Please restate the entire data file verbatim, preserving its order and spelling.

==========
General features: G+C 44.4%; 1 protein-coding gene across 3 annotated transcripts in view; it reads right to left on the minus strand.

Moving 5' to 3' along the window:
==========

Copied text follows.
General features: G+C 44.4%; 1 protein-coding gene across 3 annotated transcripts in view; it reads right to left on the minus strand.

Moving 5' to 3' along the window: